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I have the following code:

def evAnd(v, *predicates):
    satisfied=True
    for f in predicates:
        if not f(v):
            satisfied=False
            # log: f,v->False in a map and other side effects
        else:
            # log: f,v->True in a map and other side effects
    return satisfied


def evOr(v, *predicates):
    satisfied=False
    for f in predicates:
        if f(v):
            satisfied=True
            # log: f,v->True in a map and other side effects
        else:
            # log: f,v->False in a map and other side effects
    return satisfied

What's the Pythonic way to unify the above in a single function? (as there is considerable side-effect code where the log messages are placed) Notice the presence of side effects and the need to evaluate the outcome for all predicates without the short-circuiting of any and all

solution based on accepted answer

So, here's what I did in the end based on the accepted answer:

def adorn(predicate):
    def rv(v):
        rvi = predicate(v)
        if rvi:
            print "%s is satisfied for value %d" % (predicate.__name__, v)
            # any other side effects
        else:
            print "%s is not satisfied for value %d" % (predicate.__name__, v)
            # any other side effects
        return rvi
    return rv


def my_all(n, predicates):
    return reduce(operator.and_, map( lambda x : x(n), map(adorn, predicates)), True)

def my_any(n, predicates):
    return reduce(operator.or_, map( lambda x : x(n) , map(adorn, predicates)), False)

It can be tested with:

def even(n):
    return n%2==0

def odd(n):
    return n%2!=0

print my_all(3, [even, odd])
print my_any(4, [even, odd])
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3 Answers 3

up vote 2 down vote accepted

How about simply

reduce(operator.and_, seq)

for "all", and

reduce(operator.or_, seq)

for "any".

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+1: Are you a Dutch? –  Abhijit Feb 1 '13 at 9:17
    
+1: Your reduce is simpler that mine. –  Hui Zheng Feb 1 '13 at 9:20
    
operator.and_ and operator.or_ are bitwise operations. –  Janne Karila Feb 1 '13 at 9:28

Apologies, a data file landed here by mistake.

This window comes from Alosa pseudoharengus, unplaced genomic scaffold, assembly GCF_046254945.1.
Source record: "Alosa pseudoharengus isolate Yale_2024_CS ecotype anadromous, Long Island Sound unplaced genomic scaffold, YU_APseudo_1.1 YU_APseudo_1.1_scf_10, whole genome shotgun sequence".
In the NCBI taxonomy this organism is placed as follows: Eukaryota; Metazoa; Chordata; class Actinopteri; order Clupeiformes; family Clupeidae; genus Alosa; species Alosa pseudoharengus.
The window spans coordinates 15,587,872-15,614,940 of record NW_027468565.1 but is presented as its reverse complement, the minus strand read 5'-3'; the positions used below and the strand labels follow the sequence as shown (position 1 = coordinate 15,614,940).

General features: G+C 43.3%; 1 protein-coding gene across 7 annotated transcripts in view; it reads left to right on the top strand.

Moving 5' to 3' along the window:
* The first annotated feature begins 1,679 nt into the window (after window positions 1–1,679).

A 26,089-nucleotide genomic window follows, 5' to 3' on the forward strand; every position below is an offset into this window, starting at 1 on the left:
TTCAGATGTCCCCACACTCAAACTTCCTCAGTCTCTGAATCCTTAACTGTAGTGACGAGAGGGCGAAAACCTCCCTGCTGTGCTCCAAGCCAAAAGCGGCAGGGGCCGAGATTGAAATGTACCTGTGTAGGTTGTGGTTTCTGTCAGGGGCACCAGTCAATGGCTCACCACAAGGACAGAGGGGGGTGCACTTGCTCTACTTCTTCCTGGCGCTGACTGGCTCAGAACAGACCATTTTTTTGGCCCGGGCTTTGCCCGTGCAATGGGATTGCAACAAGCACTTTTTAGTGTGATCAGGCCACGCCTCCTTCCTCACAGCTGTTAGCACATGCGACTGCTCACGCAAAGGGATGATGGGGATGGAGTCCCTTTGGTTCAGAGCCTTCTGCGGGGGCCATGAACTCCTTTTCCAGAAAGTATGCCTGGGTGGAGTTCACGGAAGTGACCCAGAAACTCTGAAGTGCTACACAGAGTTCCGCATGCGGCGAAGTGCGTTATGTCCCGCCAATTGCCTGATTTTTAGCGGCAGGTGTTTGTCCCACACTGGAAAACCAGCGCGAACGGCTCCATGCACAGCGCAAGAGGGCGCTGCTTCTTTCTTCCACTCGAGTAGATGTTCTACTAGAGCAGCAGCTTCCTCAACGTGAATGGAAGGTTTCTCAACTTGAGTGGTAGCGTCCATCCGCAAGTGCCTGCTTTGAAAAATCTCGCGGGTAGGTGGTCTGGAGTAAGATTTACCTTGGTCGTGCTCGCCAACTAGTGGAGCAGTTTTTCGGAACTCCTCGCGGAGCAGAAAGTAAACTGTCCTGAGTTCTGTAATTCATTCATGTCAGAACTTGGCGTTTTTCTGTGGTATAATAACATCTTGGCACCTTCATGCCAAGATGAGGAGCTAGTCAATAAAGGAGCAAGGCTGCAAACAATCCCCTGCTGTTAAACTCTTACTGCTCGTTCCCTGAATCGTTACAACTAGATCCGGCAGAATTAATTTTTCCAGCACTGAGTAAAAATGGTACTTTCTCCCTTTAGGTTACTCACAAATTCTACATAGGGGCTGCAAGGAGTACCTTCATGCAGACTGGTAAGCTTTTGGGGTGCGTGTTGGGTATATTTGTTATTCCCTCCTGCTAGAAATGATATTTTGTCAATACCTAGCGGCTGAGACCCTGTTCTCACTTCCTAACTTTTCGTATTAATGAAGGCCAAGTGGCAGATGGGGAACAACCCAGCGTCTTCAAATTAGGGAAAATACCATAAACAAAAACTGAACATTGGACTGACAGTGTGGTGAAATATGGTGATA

Generally speaking, if you pass a generator expression to any or all it would be short-circuited but if you make it a LC and pass it to both these built-ins, short-circuits wont be possible and you would get the effect that you wanted to pursue

The following demonstration is self explanatory and can be adapted to your problem

>>> count = 0
>>> def foo(n):
    global count
    count += 1
    return n%2

>>> any(foo(n) for n in range(10))
True
>>> count
2
>>> count = 0
>>> any([foo(n) for n in range(10)])
True
>>> count
10

As suggested by Blender, it might create a list that whould be discarded. A more generator oriented solution would be as follows

Another way to look into this problem (at least for generators) is, you want to consume the rest of the iterable if short-circuited by any or all. You can easily do so, by partly borrowing the consume itertools recipe

>>> count
0
>>> it = (foo(n) for n in range(10))
>>> any(it)
True
>>> collections.deque(it, maxlen = 0)
deque([], maxlen=0)
>>> count
10

And here are two version of any and all which would not short-circuit. Feel free to give a meaningful names to these functions (which I am really bad with)

>>> def all_noss(expr):
    it = iter(expr)
    result = any(it)
    collections.deque(it, maxlen = 0)
    return result

>>> def any_noss(expr):
    it = iter(expr)
    result = any(it)
    collections.deque(it, maxlen = 0)
    return result
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The problem with the list comprehension is that it creates a list in-memory, which isn't always desirable. If memory wasn't a problem, any(list(iterable)) would work perfectly. –  Blender Feb 1 '13 at 8:29
    
@Blender: I agree, see my update –  Abhijit Feb 1 '13 at 8:37
    
If memory is a concern, we could use generator and reduce as my answer proposed. –  Hui Zheng Feb 1 '13 at 9:13
    
@HuiZheng: You can see the second part of my answer which addresses this issue –  Abhijit Feb 1 '13 at 9:15

You may take use of reduce:

def evAnd(v, *predicates):
    return reduce(lambda x, y: x and y, [f(v) for f in predicates])

def evOr(v, *predicates):
    return reduce(lambda x, y: x or y, [f(v) for f in predicates])

Or take use of all or any:

def evAnd(v, *predicates):
    return all([f(v) for f in predicates])

def evOr(v, *predicates):
    return any([f(v) for f in predicates])

Since the above methods create a list comprehension, all predicates WILL be evaluated without short-circuit.

UPDATE:

The shortcoming of list comprehensions is they create list in-memory, if that's your concern, we can use generator instead:

def evAnd(v, *predicates):
    return reduce(lambda x, y: x and y, (f(v) for f in predicates))

def evOr(v, *predicates):
    return reduce(lambda x, y: x or y, (f(v) for f in predicates))

This time we have to use reduce, while all or any will have short-circuit which is not desirable.

Reminded by @NPE, we can replace lambda with operator:

def evAnd(v, *predicates):
    return reduce(operator.and_,  (f(v) for f in predicates))

def evOr(v, *predicates):
    return reduce(operator.or_,  (f(v) for f in predicates))
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